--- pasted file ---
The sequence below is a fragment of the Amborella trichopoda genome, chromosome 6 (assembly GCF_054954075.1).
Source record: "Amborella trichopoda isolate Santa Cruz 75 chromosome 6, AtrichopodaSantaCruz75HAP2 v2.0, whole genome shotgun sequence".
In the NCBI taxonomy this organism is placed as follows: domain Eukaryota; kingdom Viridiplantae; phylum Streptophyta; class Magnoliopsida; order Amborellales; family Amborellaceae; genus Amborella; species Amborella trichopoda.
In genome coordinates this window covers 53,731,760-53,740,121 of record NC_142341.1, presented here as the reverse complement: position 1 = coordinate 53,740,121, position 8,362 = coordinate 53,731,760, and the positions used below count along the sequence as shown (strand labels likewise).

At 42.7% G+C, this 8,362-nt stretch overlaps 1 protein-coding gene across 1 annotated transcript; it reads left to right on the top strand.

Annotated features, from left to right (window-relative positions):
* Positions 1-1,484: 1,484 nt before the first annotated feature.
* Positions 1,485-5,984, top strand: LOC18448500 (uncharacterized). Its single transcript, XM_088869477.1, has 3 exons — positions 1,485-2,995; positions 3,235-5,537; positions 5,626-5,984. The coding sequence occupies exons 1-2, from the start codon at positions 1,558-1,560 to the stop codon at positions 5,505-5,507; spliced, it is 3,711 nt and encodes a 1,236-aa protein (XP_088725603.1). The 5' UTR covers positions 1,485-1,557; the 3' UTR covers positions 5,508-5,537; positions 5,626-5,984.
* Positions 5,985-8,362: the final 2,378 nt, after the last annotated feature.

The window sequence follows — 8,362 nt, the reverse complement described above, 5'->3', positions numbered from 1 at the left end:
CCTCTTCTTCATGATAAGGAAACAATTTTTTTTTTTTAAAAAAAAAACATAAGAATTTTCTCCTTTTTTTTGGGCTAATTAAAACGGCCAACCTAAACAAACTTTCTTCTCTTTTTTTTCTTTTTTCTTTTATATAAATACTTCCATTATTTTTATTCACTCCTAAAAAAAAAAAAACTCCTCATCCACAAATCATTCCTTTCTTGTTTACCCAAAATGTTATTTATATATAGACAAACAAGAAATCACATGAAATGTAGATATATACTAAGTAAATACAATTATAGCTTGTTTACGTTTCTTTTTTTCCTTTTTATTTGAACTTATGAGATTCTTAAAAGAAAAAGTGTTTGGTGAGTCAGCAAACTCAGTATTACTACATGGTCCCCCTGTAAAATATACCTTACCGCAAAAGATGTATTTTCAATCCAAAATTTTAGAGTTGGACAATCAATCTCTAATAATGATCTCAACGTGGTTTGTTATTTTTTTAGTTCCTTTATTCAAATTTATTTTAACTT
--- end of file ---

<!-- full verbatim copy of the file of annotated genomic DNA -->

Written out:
The sequence below is a fragment of the Amborella trichopoda genome, chromosome 6 (assembly GCF_054954075.1).
Source record: "Amborella trichopoda isolate Santa Cruz 75 chromosome 6, AtrichopodaSantaCruz75HAP2 v2.0, whole genome shotgun sequence".
In the NCBI taxonomy this organism is placed as follows: domain Eukaryota; kingdom Viridiplantae; phylum Streptophyta; class Magnoliopsida; order Amborellales; family Amborellaceae; genus Amborella; species Amborella trichopoda.
In genome coordinates this window covers 53,731,760-53,740,121 of record NC_142341.1, presented here as the reverse complement: position 1 = coordinate 53,740,121, position 8,362 = coordinate 53,731,760, and the positions used below count along the sequence as shown (strand labels likewise).

At 42.7% G+C, this 8,362-nt stretch overlaps 1 protein-coding gene across 1 annotated transcript; it reads left to right on the top strand.

Annotated features, from left to right (window-relative positions):
* Positions 1-1,484: 1,484 nt before the first annotated feature.
* Positions 1,485-5,984, top strand: LOC18448500 (uncharacterized). Its single transcript, XM_088869477.1, has 3 exons — positions 1,485-2,995; positions 3,235-5,537; positions 5,626-5,984. The coding sequence occupies exons 1-2, from the start codon at positions 1,558-1,560 to the stop codon at positions 5,505-5,507; spliced, it is 3,711 nt and encodes a 1,236-aa protein (XP_088725603.1). The 5' UTR covers positions 1,485-1,557; the 3' UTR covers positions 5,508-5,537; positions 5,626-5,984.
* Positions 5,985-8,362: the final 2,378 nt, after the last annotated feature.

The window sequence follows — 8,362 nt, the reverse complement described above, 5'->3', positions numbered from 1 at the left end:
CCTCTTCTTCATGATAAGGAAACAATTTTTTTTTTTTAAAAAAAAAACATAAGAATTTTCTCCTTTTTTTTGGGCTAATTAAAACGGCCAACCTAAACAAACTTTCTTCTCTTTTTTTTCTTTTTTCTTTTATATAAATACTTCCATTATTTTTATTCACTCCTAAAAAAAAAAAAACTCCTCATCCACAAATCATTCCTTTCTTGTTTACCCAAAATGTTATTTATATATAGACAAACAAGAAATCACATGAAATGTAGATATATACTAAGTAAATACAATTATAGCTTGTTTACGTTTCTTTTTTTCCTTTTTATTTGAACTTATGAGATTCTTAAAAGAAAAAGTGTTTGGTGAGTCAGCAAACTCAGTATTACTACATGGTCCCCCTGTAAAATATACCTTACCGCAAAAGATGTATTTTCAATCCAAAATTTTAGAGTTGGACAATCAATCTCTAATAATGATCTCAACGTGGTTTGTTATTTTTTTAGTTCCTTTATTCAAATTTATTTTAACTT